The solar installation at Rocky Mount went on-line in September of 2022. Located on 14 acres adjacent to the plant, it is capable of producing around 5.6 million kilowatt hours of energy annually, which goes to the manufacturing facility to reduce electricity purchased from the grid.

The renewable energy generated by the solar installation is equivalent to carbon sequestered by 1,946 acres of U.S. forests annually. A solar installation in Beijing, China, is the only solar array larger than Rocky Mount's within Cummins.

Unique to RMEP, the project uses solar tracking panels allowing the panels to arc and track the sun as it rises and sets. This increases system efficiency without having to install more panels. The tracking panels were installed with ground mounts due to the project having available space and the ability to maximize system size for optimal exposure.


Cummins has been putting a major push on including solar in the company’s energy mix to help meet the goals in Cummins’ PLANET 2050 environmental sustainability strategy. The strategy includes the 2030 goal of reducing greenhouse gas emissions from facilities and operations by 50% as well as the aspiration to achieve zero emissions in the company’s operations and products by 2050.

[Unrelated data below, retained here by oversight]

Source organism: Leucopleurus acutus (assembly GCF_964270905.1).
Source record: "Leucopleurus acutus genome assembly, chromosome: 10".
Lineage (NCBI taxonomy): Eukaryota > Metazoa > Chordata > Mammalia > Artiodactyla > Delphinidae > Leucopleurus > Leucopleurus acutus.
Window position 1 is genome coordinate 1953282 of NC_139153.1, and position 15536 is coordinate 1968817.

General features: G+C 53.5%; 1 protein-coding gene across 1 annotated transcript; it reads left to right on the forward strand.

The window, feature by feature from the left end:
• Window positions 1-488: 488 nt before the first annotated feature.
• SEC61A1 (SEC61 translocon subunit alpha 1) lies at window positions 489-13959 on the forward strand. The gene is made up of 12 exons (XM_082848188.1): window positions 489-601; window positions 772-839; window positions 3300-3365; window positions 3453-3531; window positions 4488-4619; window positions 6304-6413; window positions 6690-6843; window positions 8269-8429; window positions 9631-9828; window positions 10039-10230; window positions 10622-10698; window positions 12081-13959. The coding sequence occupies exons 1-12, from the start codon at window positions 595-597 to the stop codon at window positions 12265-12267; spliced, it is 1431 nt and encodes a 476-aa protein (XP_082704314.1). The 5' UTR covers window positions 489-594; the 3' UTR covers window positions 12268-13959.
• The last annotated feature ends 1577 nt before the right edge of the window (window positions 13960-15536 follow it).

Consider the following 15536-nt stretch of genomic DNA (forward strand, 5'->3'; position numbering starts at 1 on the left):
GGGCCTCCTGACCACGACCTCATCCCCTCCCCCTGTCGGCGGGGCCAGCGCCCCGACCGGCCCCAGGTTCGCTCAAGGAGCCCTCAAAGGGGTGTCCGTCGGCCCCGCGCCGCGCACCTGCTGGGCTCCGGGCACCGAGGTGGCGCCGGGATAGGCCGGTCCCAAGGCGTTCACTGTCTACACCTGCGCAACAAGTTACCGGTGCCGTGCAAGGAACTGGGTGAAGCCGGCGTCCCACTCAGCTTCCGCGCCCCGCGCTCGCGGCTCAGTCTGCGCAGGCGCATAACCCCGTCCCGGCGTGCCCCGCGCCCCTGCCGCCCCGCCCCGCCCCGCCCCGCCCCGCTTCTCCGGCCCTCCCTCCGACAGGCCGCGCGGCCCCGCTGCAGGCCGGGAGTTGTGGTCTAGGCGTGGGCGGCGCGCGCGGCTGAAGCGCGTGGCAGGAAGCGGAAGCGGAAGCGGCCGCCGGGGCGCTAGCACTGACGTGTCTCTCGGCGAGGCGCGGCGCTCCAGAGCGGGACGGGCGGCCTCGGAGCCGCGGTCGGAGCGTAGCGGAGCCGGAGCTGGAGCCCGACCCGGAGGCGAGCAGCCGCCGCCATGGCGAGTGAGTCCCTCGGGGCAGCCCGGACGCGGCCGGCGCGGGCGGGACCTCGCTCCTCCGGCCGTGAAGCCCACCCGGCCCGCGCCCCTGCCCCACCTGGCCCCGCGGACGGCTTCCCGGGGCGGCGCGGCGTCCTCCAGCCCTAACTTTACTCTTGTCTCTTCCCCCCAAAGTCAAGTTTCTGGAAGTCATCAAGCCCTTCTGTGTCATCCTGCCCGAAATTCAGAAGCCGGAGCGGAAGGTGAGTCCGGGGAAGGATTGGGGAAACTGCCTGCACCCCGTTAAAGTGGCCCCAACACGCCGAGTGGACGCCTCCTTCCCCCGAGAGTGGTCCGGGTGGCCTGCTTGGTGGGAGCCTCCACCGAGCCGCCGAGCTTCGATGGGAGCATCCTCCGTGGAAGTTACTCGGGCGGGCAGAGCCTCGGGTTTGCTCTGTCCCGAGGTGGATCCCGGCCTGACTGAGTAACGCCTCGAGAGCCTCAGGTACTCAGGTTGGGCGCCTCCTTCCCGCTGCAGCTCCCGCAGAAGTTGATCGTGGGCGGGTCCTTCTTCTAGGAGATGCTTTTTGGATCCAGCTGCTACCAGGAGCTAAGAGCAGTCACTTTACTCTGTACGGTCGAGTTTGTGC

To date, Cummins has completed 65 solar array installations at 49 locations around the world, from Australia to North America. Thirty-nine of these projects have been completed since 2019, with 18 installations in India, where Cummins has its largest solar footprint.

“We’re very proud of the work that has been accomplished at Rocky Mount and around the world,” said Laura Jones, Cummins’ Director of Eco-Efficiency for Facilities and Operations. “But we also know we have a lot of work remaining to reach our 2030 goal, and improving energy efficiency will be key.”

blair claflin director of sustainability communications

Blair Claflin

Blair Claflin is the Director of Sustainability Communications for Cummins Inc. Blair joined the Company in 2008 as the Diversity Communications Director. Blair comes from a newspaper background. He worked previously for the Indianapolis Star (2002-2008) and for the Des Moines Register (1997-2002) prior to that. [email protected]


How Cummins honors Earth Day and its goal of environmental action

Cummins Corporate Office Building

Cummins is committed to doing its part to make the planet a better place.

As the world prepares to celebrate Earth Day Saturday, here are five of the many ways the company is working to improve the environment: